She’s crashed a Gillette Corporation cocktail party in an Easter bunny costume to protest product testing on animals. She’s gone undercover for PETA to record animal cruelty in industrial factory farms. Now Jenny Brown works full time promoting animal rights as the director of a sanctuary for animals that were abused, neglected, or escaped from live-kill markets. Since 2004, the former TV producer, her husband and co-founder, Doug Abel, five employees, and dozens of volunteers have given hundreds of animals a new lease on life at the Woodstock Farm Animal Sanctuary as they simultaneously promote the vegan lifestyle.
On the 23-acre parcel outside the village of Woodstock, de-beaked chickens once crammed into cages sun themselves on the lawn, a goat named Albie who escaped from a slaughterhouse in Brooklyn runs toward Brown on his prosthetic leg to receive affection, and cows rescued from being veal calves sleep peacefully in a shaded field. Every single one of the 140 rescued and rehabilitated animals on the farm has a name (Brown keeps a collection of baby-naming books in her bedroom), as well as a personal health chart.
The sanctuary’s third annual Blessing of the Animals will take place on September 28 at 1pm. Guests and their companion animals are invited. www.woodstockfas.org.
What made you want to start the sanctuary?
I had done some undercover videos in the early ’90s when I was still in film school. Then, in 2002, I did undercover work for Farm Sanctuary in Watkins Glen and visited stockyards in Texas as someone who was looking to purchase animals. It was truly that week that I saw things that scarred me: animals chained, kicked, prodded, and abused, workers ripping the calves away from their mothers immediately after birth and throwing them into a separate pen to die or be sold to a veal farmer; live animals suffering from heat stress lying in a pile on top of dead animals. I was going home to my hotel room and bawling my eyes out every night. I had a realization that I was really put on this Earth to do something for as many of these individuals as I could.
What’s the message you’re trying to get out there?
We strive to show people that these animals are really not much different than the animals we know and love as cats and dogs. We are living proof that you can live your life without consuming animal products. We believe that we have evolved and that meat is not good for you anymore. People die of heart disease and colon cancer and diabetes and all these things because of meat and dairy being such mainstays in our diet. We’re not tree-hugging zealots, we just want people to start that thinking process to make smarter choices. There’s no denying that we hope people come here and fall in love with some critters and move away from an animal-based diet, but we’re also not here to point fingers at anybody. We just want people to make that important connection that “Oh, I didn’t realize that cows don’t just produce milk.” Many a cultured and intelligent person comes through here thinking that.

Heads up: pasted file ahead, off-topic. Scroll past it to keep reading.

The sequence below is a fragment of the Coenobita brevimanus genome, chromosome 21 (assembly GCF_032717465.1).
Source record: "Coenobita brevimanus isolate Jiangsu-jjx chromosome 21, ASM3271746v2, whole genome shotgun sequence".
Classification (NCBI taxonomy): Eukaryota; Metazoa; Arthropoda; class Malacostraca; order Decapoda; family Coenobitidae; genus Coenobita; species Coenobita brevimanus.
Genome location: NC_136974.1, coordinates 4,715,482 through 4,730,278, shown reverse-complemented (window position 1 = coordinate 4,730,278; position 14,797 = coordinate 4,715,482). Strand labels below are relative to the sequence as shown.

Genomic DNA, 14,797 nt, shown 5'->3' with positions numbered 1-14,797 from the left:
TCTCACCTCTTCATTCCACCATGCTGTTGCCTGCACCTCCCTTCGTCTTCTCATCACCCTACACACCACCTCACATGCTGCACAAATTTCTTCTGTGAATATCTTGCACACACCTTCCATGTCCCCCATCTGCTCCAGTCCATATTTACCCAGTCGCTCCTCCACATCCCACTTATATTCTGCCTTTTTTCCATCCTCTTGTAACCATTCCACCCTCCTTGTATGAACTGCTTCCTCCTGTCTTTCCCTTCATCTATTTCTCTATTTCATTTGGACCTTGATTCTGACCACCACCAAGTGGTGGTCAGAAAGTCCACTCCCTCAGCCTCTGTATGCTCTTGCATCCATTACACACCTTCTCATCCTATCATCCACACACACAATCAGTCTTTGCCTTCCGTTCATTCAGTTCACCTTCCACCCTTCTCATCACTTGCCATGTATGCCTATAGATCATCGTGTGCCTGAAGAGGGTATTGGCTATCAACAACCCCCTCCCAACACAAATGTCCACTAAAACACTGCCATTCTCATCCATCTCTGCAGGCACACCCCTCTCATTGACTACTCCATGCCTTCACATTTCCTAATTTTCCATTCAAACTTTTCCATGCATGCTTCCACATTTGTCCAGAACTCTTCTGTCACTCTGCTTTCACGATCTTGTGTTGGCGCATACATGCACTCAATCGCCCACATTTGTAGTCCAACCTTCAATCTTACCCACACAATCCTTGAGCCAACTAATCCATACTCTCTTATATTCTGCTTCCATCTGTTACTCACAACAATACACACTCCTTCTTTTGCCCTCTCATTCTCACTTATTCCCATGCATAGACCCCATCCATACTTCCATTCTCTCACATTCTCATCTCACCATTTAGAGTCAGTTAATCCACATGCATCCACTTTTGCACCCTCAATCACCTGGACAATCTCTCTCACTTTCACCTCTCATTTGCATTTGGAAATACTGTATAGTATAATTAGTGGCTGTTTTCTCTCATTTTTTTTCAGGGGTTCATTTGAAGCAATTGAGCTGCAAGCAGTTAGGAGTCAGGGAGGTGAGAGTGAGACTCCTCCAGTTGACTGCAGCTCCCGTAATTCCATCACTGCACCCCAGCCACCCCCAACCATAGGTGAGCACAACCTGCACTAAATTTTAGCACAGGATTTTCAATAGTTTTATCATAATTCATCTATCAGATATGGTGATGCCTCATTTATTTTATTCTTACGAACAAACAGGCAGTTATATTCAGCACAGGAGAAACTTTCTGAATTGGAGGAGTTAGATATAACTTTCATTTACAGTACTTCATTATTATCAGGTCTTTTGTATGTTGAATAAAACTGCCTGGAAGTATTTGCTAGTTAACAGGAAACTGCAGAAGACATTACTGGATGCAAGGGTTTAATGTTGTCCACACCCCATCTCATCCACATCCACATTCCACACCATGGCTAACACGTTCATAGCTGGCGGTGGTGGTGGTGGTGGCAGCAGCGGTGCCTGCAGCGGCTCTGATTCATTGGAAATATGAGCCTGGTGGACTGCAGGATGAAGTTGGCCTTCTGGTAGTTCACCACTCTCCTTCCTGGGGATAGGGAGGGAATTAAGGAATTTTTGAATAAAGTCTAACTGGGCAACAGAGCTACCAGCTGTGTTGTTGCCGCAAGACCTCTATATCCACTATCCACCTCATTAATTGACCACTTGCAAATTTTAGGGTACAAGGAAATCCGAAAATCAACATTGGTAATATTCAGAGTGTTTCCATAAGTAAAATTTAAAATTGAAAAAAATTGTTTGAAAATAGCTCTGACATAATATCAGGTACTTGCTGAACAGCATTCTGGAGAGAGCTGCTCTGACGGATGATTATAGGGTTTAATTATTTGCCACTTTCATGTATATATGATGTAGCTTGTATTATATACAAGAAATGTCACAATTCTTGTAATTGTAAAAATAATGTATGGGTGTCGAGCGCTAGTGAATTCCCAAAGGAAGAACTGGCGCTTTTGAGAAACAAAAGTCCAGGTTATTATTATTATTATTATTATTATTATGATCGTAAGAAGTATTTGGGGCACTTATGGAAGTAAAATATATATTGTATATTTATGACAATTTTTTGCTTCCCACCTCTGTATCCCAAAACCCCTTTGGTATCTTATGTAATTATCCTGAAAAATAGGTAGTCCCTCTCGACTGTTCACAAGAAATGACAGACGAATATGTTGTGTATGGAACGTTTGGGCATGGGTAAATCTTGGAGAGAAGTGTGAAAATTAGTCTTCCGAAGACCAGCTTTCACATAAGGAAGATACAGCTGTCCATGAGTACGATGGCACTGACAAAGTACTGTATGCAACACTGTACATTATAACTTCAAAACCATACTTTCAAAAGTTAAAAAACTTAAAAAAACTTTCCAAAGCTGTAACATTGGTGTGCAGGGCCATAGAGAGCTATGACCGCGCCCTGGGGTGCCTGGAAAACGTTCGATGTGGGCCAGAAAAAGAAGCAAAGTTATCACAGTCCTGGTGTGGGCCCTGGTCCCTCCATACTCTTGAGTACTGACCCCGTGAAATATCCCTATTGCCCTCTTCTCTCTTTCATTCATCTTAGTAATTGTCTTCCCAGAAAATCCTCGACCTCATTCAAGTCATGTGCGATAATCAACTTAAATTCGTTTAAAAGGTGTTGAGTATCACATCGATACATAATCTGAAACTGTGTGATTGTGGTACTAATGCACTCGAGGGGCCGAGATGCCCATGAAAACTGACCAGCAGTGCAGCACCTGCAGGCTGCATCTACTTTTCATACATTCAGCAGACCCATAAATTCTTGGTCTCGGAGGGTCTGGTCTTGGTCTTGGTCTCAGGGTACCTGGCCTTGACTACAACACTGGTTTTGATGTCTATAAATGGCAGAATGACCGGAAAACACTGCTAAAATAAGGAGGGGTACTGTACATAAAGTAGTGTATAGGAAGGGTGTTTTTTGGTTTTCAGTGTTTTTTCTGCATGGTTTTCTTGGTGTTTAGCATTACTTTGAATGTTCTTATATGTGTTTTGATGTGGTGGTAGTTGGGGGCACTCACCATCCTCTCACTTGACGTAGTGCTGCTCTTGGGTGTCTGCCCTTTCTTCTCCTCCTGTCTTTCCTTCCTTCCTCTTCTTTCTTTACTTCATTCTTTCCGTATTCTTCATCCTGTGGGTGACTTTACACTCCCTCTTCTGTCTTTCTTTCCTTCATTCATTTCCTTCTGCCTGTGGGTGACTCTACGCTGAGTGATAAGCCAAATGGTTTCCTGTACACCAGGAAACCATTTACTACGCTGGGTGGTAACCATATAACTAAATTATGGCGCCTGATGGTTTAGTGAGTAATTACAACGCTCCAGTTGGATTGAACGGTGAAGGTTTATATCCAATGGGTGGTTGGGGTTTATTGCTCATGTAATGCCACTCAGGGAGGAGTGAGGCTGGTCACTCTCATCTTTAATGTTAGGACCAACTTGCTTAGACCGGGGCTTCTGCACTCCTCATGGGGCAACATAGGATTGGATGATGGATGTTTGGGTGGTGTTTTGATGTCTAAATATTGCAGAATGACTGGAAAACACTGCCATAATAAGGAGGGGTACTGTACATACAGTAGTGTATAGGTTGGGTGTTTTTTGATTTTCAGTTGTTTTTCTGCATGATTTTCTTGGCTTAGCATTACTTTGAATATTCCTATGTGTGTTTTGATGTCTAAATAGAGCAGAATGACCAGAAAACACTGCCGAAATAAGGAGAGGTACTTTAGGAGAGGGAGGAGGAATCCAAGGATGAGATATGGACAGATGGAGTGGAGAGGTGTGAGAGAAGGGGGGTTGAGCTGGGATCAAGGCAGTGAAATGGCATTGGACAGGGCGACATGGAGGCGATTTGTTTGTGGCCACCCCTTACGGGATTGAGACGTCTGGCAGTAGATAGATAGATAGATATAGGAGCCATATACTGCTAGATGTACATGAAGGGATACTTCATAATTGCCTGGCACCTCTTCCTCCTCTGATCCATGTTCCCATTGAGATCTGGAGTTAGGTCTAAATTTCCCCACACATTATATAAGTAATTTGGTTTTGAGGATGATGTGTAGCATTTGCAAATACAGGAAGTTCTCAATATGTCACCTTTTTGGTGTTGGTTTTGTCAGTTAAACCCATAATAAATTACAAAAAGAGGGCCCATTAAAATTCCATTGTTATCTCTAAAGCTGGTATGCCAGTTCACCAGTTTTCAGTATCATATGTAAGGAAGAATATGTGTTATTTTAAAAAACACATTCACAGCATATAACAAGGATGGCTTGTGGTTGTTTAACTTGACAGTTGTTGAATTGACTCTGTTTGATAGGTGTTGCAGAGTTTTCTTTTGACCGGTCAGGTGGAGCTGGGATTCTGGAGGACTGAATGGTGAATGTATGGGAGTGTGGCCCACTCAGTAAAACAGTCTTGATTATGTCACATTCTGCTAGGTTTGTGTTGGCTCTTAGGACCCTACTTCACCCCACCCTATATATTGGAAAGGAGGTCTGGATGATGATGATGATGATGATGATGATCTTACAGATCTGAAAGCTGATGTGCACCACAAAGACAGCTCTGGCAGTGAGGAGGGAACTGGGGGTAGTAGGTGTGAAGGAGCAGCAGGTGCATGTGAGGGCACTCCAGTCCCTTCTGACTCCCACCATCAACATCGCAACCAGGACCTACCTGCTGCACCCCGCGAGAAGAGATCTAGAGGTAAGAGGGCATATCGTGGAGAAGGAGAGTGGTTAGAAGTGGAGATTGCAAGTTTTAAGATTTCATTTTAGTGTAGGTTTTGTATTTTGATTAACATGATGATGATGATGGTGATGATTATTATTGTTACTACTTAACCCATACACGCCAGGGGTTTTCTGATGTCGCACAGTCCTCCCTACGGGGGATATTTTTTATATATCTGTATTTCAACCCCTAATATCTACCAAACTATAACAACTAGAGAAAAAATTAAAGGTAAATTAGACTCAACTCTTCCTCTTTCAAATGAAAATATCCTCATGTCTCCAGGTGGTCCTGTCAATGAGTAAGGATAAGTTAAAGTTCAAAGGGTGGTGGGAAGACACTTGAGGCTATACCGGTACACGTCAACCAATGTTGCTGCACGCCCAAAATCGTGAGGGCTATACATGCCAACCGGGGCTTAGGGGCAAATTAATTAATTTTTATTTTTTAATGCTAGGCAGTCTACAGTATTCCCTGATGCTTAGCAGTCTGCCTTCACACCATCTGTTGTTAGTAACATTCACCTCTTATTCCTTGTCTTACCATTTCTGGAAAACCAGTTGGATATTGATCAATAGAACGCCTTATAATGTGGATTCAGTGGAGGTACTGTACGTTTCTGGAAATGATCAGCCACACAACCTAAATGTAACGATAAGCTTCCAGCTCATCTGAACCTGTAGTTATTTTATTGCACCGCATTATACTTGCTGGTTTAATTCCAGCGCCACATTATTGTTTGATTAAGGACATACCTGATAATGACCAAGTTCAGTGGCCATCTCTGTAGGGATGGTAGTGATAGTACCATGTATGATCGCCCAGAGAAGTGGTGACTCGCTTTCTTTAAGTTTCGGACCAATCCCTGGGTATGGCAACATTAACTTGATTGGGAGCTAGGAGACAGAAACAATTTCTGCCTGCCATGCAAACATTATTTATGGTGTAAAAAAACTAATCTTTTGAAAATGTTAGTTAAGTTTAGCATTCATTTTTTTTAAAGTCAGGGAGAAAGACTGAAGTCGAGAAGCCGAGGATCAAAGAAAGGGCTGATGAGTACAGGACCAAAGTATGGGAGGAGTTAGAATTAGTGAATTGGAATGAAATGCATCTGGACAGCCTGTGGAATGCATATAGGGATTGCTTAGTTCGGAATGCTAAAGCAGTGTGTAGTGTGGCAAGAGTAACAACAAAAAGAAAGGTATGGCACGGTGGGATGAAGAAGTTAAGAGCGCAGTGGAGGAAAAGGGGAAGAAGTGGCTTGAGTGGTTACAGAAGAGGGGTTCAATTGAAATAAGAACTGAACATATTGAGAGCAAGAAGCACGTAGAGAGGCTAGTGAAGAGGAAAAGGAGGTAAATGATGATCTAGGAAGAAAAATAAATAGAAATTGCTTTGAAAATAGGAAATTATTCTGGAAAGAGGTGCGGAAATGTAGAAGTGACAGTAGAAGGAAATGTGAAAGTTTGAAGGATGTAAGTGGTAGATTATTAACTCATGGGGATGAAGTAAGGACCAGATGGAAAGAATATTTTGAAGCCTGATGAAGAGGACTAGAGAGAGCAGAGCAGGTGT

What do you do to promote your cause?
We often set up a table at the Woodstock Farm Festival. We give out literature on factory farms, literature on how easy it can be to move toward a plant-based diet. In this day and age, when we’re so concerned about our carbon footprint, the number one thing you can do is decrease your animal product intake. The livestock sector produces more greenhouse gases than the transportation sector. It takes 30 pounds of grain to produce one pound of beef, whereas that 30 pounds of grain could be directed toward 16 people for a day’s ration of food. It’s just not sustainable. We could feed the world on the grain that’s going in to raise the cattle. We also have a huge meatless Thanksgiving dinner that’s been sold out for the past two years. We put a huge tent in the pasture, the turkeys get to roam around—they’re the guests of honor—we have speakers get up and say a word or two, music, and then we have a fat, delicious, full-on, full-course vegan Thanksgiving dinner, and people love it. We call it “Thanksliving.”
What hopes do you have for farm animals in the future?
People are really becoming aware that the 10 billion land animals slaughtered each year for food are terribly mistreated. With farm animal sanctuaries popping up around the country, we just look at this as the beginning of a sea change. People are allowing themselves to listen to the facts. We are the abolitionists of our era. People
once fought women having rights. People once fought to abolish slavery. We really hope there will be a time in the near future that people will look at the suffering of animals the same as they did on those other minorities and realize that just because something has always been this way, doesn’t make it right. We hope for a time when eating meat will be looked down upon.
- Amber S. Clark
- The Woodstock Farm Animal Sanctuary works entirely off of donations from the community.
- Amber S. Clark
- Every single one of the 140 rescued and rehabilitated animals on the farm has a name as well as a personal health chart.